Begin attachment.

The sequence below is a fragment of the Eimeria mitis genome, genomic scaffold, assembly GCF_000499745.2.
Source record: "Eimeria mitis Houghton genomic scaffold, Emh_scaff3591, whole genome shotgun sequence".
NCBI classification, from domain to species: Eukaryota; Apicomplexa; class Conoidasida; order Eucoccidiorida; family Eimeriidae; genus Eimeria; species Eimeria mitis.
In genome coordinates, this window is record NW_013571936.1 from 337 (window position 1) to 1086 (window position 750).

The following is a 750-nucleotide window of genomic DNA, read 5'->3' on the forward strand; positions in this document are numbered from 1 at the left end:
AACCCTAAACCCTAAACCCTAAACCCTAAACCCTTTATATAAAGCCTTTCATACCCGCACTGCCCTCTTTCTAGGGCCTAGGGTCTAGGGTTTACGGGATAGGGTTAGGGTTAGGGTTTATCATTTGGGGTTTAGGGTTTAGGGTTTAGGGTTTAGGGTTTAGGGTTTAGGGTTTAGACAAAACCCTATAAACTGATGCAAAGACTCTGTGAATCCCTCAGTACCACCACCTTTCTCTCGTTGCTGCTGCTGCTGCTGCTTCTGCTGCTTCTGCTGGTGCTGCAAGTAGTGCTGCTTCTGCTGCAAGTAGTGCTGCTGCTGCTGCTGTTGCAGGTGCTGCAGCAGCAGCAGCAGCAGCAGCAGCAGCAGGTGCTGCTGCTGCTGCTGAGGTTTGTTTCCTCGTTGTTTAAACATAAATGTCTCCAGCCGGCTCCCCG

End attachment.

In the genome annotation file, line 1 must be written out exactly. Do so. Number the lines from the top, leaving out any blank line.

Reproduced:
The sequence below is a fragment of the Eimeria mitis genome, genomic scaffold, assembly GCF_000499745.2.